Defiant Lives introduces the world to the most impressive activists you’ve never heard of and tells the story of the rise and fight of the disability rights movement in the United States, Britain and Australia.Featuring exclusive interviews with elders (some now deceased) who’ve led the movement over the past five decades, the film weaves together never-before-seen archival footage with the often-confronting personal stories of disabled men and women as they moved from being warehoused in institutions to fighting for independence and control over their lives. Once freed from their imprisonment, disabled men and women took on the big charities, criticising the use of celebrities to beg on their behalf. They chained themselves to public transport around the world and demanded access “to boldly go where everyone else has gone before”; and they lobbied for support to live ordinary lives in the community with family, lovers and friends.Defiant Lives is a triumphant film full of extraordinary characters who put their lives on the line to create a better and very different world where everyone regardless of impairment is valued and can participate.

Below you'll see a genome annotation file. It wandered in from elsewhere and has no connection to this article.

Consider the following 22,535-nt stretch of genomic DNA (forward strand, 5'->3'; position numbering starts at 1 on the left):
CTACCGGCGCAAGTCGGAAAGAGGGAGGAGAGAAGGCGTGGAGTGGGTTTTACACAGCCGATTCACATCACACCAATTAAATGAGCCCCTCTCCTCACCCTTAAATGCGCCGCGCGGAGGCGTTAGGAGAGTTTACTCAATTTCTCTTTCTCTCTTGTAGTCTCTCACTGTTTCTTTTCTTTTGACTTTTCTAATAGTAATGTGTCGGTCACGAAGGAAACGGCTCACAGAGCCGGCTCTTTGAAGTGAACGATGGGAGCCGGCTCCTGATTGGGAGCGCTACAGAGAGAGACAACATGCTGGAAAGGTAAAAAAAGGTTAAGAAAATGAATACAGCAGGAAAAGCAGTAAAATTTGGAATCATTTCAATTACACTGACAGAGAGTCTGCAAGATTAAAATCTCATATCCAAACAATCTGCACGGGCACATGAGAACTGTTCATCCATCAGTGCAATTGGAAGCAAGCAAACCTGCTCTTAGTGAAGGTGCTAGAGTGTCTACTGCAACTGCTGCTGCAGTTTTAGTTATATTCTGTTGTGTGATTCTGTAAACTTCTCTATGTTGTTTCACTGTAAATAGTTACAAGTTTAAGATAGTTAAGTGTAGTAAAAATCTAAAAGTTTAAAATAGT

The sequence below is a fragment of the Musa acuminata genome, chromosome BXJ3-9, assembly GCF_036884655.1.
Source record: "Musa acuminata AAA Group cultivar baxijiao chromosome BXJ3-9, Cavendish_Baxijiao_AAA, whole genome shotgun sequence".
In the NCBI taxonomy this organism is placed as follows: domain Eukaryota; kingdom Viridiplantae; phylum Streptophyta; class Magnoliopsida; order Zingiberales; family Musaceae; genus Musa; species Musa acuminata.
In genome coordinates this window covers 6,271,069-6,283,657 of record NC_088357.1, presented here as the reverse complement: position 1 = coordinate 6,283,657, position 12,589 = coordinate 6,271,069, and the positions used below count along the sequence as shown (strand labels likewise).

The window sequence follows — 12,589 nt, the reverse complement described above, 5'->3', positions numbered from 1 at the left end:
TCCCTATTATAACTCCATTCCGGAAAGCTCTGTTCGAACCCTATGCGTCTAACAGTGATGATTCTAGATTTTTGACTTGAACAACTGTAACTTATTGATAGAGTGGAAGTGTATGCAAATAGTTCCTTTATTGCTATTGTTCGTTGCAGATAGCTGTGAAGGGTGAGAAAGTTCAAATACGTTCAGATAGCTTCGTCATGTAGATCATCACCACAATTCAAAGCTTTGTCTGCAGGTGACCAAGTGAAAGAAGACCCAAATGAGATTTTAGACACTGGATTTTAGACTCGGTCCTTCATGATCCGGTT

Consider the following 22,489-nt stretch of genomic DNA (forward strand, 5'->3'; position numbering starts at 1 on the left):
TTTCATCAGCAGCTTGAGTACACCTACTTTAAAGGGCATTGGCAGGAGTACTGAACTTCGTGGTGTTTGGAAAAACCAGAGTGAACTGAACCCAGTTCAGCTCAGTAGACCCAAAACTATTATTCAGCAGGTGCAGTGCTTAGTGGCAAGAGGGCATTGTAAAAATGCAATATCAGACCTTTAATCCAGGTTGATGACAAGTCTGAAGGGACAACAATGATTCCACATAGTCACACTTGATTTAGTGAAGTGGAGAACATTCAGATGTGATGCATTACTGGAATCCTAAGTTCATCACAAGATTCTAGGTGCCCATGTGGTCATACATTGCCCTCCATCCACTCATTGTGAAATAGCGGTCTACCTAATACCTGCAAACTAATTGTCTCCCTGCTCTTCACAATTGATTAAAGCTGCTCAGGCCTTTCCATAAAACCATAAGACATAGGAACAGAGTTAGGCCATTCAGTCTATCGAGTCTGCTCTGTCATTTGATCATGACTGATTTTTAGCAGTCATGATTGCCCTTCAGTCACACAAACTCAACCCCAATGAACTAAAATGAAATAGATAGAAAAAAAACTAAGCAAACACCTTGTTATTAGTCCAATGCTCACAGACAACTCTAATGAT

About the speakers:

Eliza Chandler is an Assistant Professor in the School of Disability Studies at Ryerson University. She is the co-director of a Social Sciences and Humanities Research Council (SSHRC)-funded partnership project, Bodies in Translation: Activist Art, Technology, and Access to Life. From 2014-2016, she was the Artistic Director of Tangled Art + Disability, an organization in Toronto dedicated to cultivating disability art, and co-founder of Tangled Art Gallery, a gallery which showcases disability arts and advances accessible curatorial practices. Chandler regularly give lectures, interviews, and consultations related to disability arts, accessible curatorial practices, and disability politics in Canada.

Jeff Preston, Ph.D., is an assistant professor of Disability Studies at King’s University College at Western University where he teaches classes on disability, popular culture and policy. A long-time advocate and motivational speaker, Jeff’s work focuses on the intersection of disability, subjectivity, biopower and culture. Jeff’s first book, The Fantasy of Disability, was published in 2016 by Routledge.

Jenelle Rouse is a passionate person living her dream of being a kindergarten teacher and currently a PhD candidate. She is a self-taught Deaf artist in body movements and dance. While actively involved in Picasso Pro since 2006, Jenelle has been performed live performing artworks since 2010: “Talking Movement” (as a performing dancer); “Withered Tree” (as a choreographer and performing dancer); and “Perceptions II” (as a choreographer and performing dancer). She also performed a short dance film, “Perceptions” (2015). Jenelle has been recently involved with Bodies in Translation, London Arts Council’s Crossings, Tangled Art + Disability London and Centre[3]. Ultimately, she has continued her passion in dancing and performing since then.

About the filmmakers: